## 12.4.5 Effects of Buoyancy on Turbulence in the - Models

When a non-zero gravity field and temperature gradient are present simultaneously, the - models in FLUENT account for the generation of due to buoyancy ( in Equations  12.4-1, 12.4-4, and 12.4-15), and the corresponding contribution to the production of in Equations  12.4-2, 12.4-5, and 12.4-16.

The generation of turbulence due to buoyancy is given by

 (12.4-23)

where Pr is the turbulent Prandtl number for energy and is the component of the gravitational vector in the th direction. For the standard and realizable - models, the default value of Pr is 0.85. In the case of the RNG - model, Pr = , where is given by Equation  12.4-9, but with . The coefficient of thermal expansion, , is defined as
 (12.4-24)

For ideal gases, Equation  12.4-23 reduces to
 (12.4-25)

It can be seen from the transport equations for (Equations  12.4-1, 12.4-4, and 12.4-15) that turbulence kinetic energy tends to be augmented ( ) in unstable stratification. For stable stratification, buoyancy tends to suppress the turbulence ( ). In FLUENT, the effects of buoyancy on the generation of are always included when you have both a non-zero gravity field and a non-zero temperature (or density) gradient.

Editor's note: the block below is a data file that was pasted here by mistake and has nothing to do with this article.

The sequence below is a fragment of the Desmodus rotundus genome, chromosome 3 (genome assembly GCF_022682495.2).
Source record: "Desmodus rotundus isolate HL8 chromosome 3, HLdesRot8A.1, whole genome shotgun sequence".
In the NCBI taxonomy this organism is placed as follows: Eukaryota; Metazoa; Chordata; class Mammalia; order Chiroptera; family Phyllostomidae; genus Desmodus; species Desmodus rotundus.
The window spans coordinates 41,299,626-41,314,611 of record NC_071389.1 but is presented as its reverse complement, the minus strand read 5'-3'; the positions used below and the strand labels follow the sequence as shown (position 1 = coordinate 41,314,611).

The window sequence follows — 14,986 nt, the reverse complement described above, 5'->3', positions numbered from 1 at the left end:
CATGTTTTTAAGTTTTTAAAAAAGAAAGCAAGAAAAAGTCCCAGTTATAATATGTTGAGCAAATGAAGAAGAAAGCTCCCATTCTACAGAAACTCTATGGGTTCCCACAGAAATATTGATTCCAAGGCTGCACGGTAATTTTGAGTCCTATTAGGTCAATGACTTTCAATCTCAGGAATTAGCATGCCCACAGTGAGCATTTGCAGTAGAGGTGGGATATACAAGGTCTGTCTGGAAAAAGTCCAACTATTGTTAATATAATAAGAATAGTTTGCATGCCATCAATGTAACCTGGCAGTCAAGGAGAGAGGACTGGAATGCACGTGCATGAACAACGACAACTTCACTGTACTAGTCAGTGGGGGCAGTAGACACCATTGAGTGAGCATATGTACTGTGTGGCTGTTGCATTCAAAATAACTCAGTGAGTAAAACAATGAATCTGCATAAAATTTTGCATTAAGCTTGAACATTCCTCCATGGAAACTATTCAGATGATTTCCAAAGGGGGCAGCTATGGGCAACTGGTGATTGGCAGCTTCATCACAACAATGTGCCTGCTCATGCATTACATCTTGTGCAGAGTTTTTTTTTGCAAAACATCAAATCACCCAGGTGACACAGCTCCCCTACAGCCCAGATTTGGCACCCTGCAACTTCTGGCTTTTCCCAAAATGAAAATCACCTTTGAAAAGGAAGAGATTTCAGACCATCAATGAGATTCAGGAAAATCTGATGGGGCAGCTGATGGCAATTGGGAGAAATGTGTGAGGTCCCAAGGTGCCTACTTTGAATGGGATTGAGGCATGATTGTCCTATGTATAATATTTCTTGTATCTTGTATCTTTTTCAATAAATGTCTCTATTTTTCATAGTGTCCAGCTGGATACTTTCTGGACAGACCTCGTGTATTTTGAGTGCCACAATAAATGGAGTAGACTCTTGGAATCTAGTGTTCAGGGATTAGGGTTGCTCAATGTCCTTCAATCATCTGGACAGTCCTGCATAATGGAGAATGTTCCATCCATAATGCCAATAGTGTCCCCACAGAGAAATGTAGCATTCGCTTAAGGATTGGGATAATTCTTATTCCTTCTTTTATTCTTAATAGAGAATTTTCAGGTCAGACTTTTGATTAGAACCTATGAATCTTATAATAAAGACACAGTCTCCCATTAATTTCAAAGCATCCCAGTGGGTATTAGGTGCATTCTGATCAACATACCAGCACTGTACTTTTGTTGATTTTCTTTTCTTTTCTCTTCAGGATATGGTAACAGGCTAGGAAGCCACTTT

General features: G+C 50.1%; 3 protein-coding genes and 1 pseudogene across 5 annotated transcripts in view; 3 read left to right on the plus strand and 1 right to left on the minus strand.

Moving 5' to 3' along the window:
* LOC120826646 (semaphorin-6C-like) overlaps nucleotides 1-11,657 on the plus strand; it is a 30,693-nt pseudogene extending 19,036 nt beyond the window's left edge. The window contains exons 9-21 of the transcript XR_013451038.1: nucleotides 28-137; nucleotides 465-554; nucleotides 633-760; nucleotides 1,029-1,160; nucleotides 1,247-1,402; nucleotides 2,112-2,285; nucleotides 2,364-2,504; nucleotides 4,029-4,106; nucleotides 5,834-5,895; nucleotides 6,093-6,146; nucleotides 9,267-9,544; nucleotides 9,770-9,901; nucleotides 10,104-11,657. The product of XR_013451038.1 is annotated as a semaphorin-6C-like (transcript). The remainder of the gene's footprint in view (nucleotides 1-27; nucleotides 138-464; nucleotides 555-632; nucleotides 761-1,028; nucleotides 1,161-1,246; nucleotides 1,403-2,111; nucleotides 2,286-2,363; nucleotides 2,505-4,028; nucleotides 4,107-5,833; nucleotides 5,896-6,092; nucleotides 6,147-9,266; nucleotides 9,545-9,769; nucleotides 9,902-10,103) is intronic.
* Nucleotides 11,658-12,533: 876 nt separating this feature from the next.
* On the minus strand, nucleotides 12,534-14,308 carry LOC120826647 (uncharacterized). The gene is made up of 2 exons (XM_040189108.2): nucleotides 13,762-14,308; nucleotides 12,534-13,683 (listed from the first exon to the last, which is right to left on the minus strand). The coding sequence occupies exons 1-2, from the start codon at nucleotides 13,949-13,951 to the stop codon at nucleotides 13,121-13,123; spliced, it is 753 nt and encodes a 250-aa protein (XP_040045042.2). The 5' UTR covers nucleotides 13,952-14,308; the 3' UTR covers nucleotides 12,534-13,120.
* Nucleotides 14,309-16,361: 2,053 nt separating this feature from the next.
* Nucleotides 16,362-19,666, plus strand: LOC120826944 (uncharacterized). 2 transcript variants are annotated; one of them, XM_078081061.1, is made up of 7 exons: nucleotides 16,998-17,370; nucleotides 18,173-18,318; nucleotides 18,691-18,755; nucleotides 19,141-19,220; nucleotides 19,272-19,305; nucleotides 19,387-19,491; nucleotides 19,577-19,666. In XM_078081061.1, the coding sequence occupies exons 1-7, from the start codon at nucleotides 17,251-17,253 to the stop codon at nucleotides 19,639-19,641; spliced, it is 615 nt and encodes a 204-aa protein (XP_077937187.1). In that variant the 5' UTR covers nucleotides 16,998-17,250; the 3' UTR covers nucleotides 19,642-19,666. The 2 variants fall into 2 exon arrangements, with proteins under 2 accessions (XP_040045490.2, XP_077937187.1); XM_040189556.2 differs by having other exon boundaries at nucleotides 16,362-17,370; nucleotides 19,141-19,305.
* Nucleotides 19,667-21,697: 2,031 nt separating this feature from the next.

While the buoyancy effects on the generation of are relatively well understood, the effect on is less clear. In FLUENT, by default, the buoyancy effects on are neglected simply by setting to zero in the transport equation for (Equation  12.4-2, 12.4-5, or 12.4-16).

However, you can include the buoyancy effects on in the Viscous Model panel. In this case, the value of given by Equation  12.4-25 is used in the transport equation for (Equation  12.4-2, 12.4-5, or 12.4-16).

The degree to which is affected by the buoyancy is determined by the constant . In FLUENT, is not specified, but is instead calculated according to the following relation [ 140]:
 (12.4-26)

where is the component of the flow velocity parallel to the gravitational vector and is the component of the flow velocity perpendicular to the gravitational vector. In this way, will become 1 for buoyant shear layers for which the main flow direction is aligned with the direction of gravity. For buoyant shear layers that are perpendicular to the gravitational vector, will become zero.

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